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U.S. Supreme Court Issues Decision in Los Angeles County Flood District v. NRDC

On Jan. 8, 2013, the United States Supreme Court ruled that the flow of polluted water from one portion of a river lined with concrete to another unlined portion of the same river is not a discharge requiring a National Pollutant Discharge Elimination System (NPDES) permit under the Clean Water Act. The 9-0 decision came in L.A. County Flood District. v. NRDC and reversed the U.S. Court of Appeals for the Ninth Circuit which had found NPDES permit violations.

Background

The Natural Resources Defense Council and Santa Monica Baykeeper had sued the Los Angeles County Flood District alleging violations of effluent limits in the Flood District’s NPDES permit. The Flood District operates a municipal separate stormwater sewer system (referred to as an “MS4”) that collects rainwater and channels it into the Los Angeles River. This runoff collects pollutants as it makes its way from the surface, through the MS4, and into the river. The Flood District is required to have an NPDES permit for discharges from the MS4. Parts of the river have been lined with concrete to help control flooding. Monitoring stations downstream from the concrete-lined channel detected exceedances of NPDES permit limits.

Controversy raised to Supreme Court

The NRDC and Baykeeper brought a citizen suit against the Flood District to enforce the terms of the NPDES permit, claiming discharges from the concrete channel caused the violations at the monitoring stations. The Flood District responded that it could not be held responsible for the violations because it was impossible to prove that the numerous dischargers upstream from the MS4 outfalls were not responsible for the violations. The District Court ruled in favor of the Flood District, but the Ninth Circuit Court of Appeals reversed the lower court’s ruling, finding that the Flood District was responsible for the violations because a discharge occurred when water passed out of the concrete channel and into the unlined portion of the river. The Supreme Court agreed to hear the case, but focused only on one very narrow question: “[Under the Clean Water Act (CWA)], does the flow of water out of a concrete channel within a river rank as a ‘discharge of a pollutant’?”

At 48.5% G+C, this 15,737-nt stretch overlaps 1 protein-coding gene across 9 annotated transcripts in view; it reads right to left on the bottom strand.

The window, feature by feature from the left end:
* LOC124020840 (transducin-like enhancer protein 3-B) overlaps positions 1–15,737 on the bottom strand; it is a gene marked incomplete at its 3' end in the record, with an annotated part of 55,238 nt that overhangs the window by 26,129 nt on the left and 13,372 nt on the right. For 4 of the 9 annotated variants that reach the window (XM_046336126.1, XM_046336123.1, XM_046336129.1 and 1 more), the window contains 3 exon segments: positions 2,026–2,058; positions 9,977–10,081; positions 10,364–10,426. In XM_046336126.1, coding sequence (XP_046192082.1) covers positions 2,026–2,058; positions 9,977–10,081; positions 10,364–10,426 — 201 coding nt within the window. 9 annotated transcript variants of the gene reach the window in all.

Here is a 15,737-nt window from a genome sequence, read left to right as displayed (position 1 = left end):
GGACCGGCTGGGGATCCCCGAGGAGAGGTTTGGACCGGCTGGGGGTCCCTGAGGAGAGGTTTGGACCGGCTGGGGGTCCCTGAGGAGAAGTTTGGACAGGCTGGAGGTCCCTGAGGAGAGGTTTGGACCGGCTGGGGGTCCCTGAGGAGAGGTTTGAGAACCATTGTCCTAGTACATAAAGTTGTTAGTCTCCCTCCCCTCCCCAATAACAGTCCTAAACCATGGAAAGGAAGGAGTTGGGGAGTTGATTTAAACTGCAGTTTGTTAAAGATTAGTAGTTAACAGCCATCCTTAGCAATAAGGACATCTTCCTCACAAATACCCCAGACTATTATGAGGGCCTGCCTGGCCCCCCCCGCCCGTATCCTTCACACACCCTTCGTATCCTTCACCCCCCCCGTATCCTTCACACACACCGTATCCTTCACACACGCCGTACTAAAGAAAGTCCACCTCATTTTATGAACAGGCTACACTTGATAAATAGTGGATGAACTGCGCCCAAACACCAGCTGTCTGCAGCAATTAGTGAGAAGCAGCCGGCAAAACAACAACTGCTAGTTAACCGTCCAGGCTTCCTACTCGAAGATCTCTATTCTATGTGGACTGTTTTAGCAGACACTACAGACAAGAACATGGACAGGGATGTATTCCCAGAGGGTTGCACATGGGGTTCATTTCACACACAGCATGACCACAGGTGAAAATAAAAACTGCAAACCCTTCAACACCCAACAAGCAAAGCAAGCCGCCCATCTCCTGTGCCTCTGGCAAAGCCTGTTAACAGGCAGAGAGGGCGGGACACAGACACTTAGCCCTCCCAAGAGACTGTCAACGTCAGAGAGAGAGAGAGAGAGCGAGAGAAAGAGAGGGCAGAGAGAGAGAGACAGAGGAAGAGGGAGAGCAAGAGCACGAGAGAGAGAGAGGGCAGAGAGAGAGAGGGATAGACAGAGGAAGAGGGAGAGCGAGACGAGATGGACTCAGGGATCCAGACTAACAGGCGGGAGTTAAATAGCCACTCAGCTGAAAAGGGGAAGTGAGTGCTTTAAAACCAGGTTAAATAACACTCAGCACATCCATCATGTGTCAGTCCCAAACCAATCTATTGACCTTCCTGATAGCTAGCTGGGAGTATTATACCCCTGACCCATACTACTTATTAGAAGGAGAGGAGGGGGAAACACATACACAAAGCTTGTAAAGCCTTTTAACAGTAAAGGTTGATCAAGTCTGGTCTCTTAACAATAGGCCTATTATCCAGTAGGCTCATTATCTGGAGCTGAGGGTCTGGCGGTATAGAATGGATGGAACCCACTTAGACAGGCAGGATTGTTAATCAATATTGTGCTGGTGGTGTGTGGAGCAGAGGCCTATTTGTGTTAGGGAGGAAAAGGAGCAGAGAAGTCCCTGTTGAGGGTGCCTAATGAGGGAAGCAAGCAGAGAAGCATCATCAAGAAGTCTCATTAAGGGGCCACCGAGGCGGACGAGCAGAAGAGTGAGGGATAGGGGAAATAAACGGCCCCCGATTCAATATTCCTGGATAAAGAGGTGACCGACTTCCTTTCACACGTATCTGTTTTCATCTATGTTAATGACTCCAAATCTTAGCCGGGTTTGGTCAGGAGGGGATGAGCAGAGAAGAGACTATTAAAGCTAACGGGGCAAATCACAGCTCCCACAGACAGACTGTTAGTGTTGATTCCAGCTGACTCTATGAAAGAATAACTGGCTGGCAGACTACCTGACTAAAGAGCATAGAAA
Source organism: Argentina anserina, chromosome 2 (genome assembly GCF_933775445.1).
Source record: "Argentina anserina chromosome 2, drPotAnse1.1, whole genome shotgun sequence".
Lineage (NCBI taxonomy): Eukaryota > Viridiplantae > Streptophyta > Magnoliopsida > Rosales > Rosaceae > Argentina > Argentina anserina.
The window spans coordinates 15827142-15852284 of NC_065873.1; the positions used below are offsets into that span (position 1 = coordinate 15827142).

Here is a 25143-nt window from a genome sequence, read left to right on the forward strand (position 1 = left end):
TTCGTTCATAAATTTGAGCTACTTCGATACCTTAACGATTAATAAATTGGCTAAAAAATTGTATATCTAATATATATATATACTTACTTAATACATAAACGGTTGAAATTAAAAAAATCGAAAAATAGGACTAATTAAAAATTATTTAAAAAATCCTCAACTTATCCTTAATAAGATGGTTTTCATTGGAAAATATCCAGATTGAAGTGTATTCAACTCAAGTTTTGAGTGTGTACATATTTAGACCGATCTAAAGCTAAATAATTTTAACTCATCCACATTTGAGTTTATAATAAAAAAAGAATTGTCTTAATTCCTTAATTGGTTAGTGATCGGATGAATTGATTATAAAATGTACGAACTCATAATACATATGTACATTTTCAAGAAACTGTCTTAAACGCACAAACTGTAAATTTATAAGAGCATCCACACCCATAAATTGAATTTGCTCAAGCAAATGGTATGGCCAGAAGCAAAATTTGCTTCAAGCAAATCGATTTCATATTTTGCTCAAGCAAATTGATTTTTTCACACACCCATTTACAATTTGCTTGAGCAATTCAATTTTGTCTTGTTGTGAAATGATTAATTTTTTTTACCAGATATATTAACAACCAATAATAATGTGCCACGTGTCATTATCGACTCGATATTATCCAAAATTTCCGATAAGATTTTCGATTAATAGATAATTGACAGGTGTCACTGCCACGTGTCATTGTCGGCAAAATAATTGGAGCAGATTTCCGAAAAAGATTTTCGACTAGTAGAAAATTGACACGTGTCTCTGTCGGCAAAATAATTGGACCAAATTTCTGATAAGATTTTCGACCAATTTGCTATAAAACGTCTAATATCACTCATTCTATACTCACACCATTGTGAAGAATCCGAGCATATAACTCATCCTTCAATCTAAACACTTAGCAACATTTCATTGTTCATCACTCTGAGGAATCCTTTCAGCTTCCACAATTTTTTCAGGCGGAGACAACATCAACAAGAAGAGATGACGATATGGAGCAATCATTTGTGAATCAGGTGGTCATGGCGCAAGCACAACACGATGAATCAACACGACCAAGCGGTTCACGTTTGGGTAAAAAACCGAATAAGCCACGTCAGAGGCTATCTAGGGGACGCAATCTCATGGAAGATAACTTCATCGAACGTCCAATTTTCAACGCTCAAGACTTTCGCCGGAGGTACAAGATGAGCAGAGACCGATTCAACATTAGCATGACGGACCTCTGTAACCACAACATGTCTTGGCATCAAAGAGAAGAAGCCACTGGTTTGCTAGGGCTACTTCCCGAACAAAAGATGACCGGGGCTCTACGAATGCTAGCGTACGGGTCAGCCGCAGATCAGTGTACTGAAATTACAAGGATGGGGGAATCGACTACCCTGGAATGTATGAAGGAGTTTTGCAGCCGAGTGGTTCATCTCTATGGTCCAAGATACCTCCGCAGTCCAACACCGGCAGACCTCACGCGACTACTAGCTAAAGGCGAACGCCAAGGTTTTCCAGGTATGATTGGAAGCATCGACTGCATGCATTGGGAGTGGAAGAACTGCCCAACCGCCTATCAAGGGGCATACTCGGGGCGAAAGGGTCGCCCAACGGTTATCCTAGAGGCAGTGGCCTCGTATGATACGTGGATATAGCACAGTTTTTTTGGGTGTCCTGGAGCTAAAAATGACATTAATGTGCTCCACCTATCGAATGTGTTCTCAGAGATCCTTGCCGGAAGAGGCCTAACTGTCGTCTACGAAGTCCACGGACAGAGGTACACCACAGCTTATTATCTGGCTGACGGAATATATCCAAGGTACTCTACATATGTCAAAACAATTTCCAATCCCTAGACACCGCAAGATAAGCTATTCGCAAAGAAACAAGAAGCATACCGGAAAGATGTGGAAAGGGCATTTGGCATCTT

Final decision sidesteps Water Transfers Rule

The case had been closely watched as it offered an opportunity for the Supreme Court to weigh in on a 2008 U.S. Environmental Protection Agency rule that excludes certain water transfers from NPDES permitting (known as the Water Transfers Rule). The Water Transfers Rule has been controversial and several challenges to its validity are pending. The Water Transfers Rule exempts certain water transfers from the requirement to obtain an NPDES permit, as long as the transfer of water from one body of water to another body is not subject to an intervening industrial, municipal or commercial use, even if the transfer involves moving polluted water into a separate body of clean water. Rather than addressing the validity of the Water Transfers Rule, the court based the narrow ruling on its 2004 holding in South Fla. Water Management Dist. v. Miccosukee Tribe that water transferred from one body of water back into the same body of water is not a discharge of pollutants under the Clean Water Act.

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